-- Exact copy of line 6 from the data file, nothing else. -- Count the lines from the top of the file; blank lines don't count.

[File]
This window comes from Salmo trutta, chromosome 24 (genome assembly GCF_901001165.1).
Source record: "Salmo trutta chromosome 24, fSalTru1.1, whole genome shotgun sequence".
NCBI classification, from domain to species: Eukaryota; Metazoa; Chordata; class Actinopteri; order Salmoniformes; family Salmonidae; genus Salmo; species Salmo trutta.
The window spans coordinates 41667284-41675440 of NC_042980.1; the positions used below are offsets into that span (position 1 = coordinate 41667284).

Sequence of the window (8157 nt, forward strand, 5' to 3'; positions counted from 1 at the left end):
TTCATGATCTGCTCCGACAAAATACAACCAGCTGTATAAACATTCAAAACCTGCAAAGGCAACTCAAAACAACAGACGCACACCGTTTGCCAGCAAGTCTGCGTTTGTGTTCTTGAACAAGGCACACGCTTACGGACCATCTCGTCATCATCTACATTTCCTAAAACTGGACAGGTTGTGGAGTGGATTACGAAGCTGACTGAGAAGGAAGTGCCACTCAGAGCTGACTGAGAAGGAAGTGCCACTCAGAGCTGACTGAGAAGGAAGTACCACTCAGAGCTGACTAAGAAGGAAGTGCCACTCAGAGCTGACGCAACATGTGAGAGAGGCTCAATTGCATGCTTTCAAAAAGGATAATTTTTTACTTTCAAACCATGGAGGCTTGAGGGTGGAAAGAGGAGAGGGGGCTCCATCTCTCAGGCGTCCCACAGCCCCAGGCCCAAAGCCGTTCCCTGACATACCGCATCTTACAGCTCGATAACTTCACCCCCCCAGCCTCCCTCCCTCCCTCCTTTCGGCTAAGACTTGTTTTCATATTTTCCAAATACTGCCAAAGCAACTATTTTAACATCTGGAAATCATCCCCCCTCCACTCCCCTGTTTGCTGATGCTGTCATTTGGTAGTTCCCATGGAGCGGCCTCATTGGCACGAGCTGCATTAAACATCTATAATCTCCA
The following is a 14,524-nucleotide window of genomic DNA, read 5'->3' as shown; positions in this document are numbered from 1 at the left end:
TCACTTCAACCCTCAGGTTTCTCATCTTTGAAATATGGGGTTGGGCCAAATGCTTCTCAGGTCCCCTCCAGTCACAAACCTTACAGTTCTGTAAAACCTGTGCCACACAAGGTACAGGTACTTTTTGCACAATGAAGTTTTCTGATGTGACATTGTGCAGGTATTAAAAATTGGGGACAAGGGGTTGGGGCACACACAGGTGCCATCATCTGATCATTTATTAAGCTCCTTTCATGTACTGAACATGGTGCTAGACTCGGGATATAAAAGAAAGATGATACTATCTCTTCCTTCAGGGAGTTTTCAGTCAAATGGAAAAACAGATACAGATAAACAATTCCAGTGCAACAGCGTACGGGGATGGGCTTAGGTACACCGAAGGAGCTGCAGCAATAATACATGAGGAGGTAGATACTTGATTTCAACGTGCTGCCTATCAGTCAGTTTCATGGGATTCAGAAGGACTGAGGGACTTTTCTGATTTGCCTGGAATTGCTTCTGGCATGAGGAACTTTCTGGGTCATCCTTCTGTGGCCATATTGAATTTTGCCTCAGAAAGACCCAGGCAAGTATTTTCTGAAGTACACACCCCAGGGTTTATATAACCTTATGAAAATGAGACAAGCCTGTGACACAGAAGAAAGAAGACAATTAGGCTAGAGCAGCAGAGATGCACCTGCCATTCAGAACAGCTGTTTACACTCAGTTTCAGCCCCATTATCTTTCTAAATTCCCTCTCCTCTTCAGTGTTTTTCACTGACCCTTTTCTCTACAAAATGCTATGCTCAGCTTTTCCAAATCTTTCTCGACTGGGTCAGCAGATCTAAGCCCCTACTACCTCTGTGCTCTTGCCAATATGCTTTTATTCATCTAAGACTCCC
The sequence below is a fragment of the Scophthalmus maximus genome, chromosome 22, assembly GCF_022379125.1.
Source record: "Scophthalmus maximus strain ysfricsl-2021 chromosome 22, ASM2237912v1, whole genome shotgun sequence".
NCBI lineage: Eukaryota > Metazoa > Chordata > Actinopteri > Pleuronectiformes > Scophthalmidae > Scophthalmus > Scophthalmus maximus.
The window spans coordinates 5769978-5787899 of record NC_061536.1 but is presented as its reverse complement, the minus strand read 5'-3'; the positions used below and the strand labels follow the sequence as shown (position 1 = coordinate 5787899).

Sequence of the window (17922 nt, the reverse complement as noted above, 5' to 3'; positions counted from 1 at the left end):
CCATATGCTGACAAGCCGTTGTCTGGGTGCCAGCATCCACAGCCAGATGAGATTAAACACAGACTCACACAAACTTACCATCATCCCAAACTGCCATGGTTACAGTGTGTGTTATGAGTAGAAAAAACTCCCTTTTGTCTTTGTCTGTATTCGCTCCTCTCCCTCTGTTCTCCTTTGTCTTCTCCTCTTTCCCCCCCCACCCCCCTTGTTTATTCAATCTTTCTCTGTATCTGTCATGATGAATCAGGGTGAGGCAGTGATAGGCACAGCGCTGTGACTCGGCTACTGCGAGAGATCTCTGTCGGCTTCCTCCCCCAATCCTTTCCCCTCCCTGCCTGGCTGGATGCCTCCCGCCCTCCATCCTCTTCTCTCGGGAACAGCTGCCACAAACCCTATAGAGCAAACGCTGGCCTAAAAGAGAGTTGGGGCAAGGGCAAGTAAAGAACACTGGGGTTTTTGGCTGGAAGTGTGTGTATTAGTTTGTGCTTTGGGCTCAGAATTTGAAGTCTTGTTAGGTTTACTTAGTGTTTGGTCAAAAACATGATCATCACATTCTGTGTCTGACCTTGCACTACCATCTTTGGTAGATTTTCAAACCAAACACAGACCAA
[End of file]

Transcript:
TTCATGATCTGCTCCGACAAAATACAACCAGCTGTATAAACATTCAAAACCTGCAAAGGCAACTCAAAACAACAGACGCACACCGTTTGCCAGCAAGTCTGCGTTTGTGTTCTTGAACAAGGCACACGCTTACGGACCATCTCGTCATCATCTACATTTCCTAAAACTGGACAGGTTGTGGAGTGGATTACGAAGCTGACTGAGAAGGAAGTGCCACTCAGAGCTGACTGAGAAGGAAGTGCCACTCAGAGCTGACTGAGAAGGAAGTACCACTCAGAGCTGACTAAGAAGGAAGTGCCACTCAGAGCTGACGCAACATGTGAGAGAGGCTCAATTGCATGCTTTCAAAAAGGATAATTTTTTACTTTCAAACCATGGAGGCTTGAGGGTGGAAAGAGGAGAGGGGGCTCCATCTCTCAGGCGTCCCACAGCCCCAGGCCCAAAGCCGTTCCCTGACATACCGCATCTTACAGCTCGATAACTTCACCCCCCCAGCCTCCCTCCCTCCCTCCTTTCGGCTAAGACTTGTTTTCATATTTTCCAAATACTGCCAAAGCAACTATTTTAACATCTGGAAATCATCCCCCCTCCACTCCCCTGTTTGCTGATGCTGTCATTTGGTAGTTCCCATGGAGCGGCCTCATTGGCACGAGCTGCATTAAACATCTATAATCTCCA